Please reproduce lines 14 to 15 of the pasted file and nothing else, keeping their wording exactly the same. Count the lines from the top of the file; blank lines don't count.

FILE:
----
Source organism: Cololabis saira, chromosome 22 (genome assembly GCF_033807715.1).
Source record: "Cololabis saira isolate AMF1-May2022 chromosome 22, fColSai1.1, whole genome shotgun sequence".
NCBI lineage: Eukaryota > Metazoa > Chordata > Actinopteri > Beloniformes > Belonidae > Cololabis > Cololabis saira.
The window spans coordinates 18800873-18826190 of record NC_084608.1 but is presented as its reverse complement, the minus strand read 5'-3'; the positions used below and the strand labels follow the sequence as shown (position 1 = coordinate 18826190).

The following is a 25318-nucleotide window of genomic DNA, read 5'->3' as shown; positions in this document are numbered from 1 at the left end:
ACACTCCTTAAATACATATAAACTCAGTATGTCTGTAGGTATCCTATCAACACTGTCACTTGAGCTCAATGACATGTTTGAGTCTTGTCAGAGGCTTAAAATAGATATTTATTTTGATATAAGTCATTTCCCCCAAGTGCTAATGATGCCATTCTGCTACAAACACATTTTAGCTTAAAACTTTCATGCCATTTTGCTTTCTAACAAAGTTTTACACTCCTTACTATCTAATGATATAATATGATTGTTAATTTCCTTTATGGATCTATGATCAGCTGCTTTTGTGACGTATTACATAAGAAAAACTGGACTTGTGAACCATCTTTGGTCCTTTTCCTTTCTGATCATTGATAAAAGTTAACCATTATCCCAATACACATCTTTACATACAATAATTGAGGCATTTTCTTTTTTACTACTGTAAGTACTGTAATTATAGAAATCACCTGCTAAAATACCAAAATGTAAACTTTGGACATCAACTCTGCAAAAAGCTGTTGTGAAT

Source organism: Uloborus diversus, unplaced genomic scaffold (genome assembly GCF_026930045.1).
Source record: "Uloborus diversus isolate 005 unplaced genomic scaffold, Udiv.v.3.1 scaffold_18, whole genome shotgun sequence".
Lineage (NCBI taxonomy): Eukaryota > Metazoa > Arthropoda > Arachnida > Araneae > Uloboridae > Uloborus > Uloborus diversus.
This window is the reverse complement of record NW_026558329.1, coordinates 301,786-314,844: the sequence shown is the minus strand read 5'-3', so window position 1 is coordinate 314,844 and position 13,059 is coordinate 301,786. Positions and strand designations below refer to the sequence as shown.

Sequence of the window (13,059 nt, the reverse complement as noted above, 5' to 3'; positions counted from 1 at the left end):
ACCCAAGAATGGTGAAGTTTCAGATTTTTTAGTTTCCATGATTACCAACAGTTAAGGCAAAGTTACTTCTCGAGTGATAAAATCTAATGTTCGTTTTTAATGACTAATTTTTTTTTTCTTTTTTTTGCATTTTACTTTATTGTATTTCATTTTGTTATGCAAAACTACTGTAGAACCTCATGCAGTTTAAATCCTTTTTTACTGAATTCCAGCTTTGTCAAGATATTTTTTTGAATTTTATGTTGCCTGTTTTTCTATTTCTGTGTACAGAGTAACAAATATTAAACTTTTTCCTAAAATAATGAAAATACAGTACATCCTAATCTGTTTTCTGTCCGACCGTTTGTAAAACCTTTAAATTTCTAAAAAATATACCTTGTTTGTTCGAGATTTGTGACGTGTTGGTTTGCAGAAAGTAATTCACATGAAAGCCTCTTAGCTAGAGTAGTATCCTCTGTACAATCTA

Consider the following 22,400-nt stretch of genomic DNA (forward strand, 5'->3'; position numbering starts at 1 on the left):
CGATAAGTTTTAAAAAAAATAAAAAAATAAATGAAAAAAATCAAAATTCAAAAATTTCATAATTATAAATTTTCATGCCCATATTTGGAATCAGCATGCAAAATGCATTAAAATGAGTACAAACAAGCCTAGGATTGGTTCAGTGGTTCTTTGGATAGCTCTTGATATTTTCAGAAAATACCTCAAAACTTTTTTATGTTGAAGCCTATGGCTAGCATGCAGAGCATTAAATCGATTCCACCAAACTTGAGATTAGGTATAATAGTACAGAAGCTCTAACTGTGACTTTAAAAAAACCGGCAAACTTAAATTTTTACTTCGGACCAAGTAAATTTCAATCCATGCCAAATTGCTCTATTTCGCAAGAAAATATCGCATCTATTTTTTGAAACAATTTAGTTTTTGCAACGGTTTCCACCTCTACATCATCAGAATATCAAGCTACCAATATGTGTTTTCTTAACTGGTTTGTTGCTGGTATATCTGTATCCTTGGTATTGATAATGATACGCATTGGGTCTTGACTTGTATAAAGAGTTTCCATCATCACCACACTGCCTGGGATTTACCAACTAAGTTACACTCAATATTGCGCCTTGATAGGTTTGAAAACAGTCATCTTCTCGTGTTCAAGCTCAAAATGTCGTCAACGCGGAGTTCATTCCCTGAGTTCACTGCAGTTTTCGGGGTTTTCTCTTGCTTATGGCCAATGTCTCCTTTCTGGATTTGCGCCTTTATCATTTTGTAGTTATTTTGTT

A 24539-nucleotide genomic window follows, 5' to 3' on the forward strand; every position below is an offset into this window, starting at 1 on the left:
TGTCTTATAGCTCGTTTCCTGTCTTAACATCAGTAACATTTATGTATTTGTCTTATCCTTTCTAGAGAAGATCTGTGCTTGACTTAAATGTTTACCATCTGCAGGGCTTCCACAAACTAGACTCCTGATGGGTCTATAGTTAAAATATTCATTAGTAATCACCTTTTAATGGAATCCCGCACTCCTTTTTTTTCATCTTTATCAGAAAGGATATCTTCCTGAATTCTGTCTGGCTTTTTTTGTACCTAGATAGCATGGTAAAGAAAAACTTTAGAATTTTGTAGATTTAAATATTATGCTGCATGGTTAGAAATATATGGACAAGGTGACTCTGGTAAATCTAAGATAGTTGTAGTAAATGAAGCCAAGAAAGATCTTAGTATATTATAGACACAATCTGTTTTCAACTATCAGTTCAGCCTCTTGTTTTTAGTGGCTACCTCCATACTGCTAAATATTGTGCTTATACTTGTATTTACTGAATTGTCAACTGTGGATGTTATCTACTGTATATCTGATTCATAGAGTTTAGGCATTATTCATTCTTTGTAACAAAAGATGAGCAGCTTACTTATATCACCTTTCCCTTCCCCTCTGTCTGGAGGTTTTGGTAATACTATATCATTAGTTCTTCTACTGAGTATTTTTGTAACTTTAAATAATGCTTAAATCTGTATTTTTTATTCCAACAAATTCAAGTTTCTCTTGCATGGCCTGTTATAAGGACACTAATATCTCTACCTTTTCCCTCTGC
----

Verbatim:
CGATAAGTTTTAAAAAAAATAAAAAAATAAATGAAAAAAATCAAAATTCAAAAATTTCATAATTATAAATTTTCATGCCCATATTTGGAATCAGCATGCAAAATGCATTAAAATGAGTACAAACAAGCCTAGGATTGGTTCAGTGGTTCTTTGGATAGCTCTTGATATTTTCAGAAAATACCTCAAAACTTTTTTATGTTGAAGCCTATGGCTAGCATGCAGAGCATTAAATCGATTCCACCAAACTTGAGATTAGGTATAATAGTACAGAAGCTCTAACTGTGACTTTAAAAAAACCGGCAAACTTAAATTTTTACTTCGGACCAAGTAAATTTCAATCCATGCCAAATTGCTCTATTTCGCAAGAAAATATCGCATCTATTTTTTGAAACAATTTAGTTTTTGCAACGGTTTCCACCTCTACATCATCAGAATATCAAGCTACCAATATGTGTTTTCTTAACTGGTTTGTTGCTGGTATATCTGTATCCTTGGTATTGATAATGATACGCATTGGGTCTTGACTTGTATAAAGAGTTTCCATCATCACCACACTGCCTGGGATTTACCAACTAAGTTACACTCAATATTGCGCCTTGATAGGTTTGAAAACAGTCATCTTCTCGTGTTCAAGCTCAAAATGTCGTCAACGCGGAGTTCATTCCCTGAGTTCACTGCAGTTTTCGGGGTTTTCTCTTGCTTATGGCCAATGTCTCCTTTCTGGATTTGCGCCTTTATCATTTTGTAGTTATTTTGTT

A 24539-nucleotide genomic window follows, 5' to 3' on the forward strand; every position below is an offset into this window, starting at 1 on the left: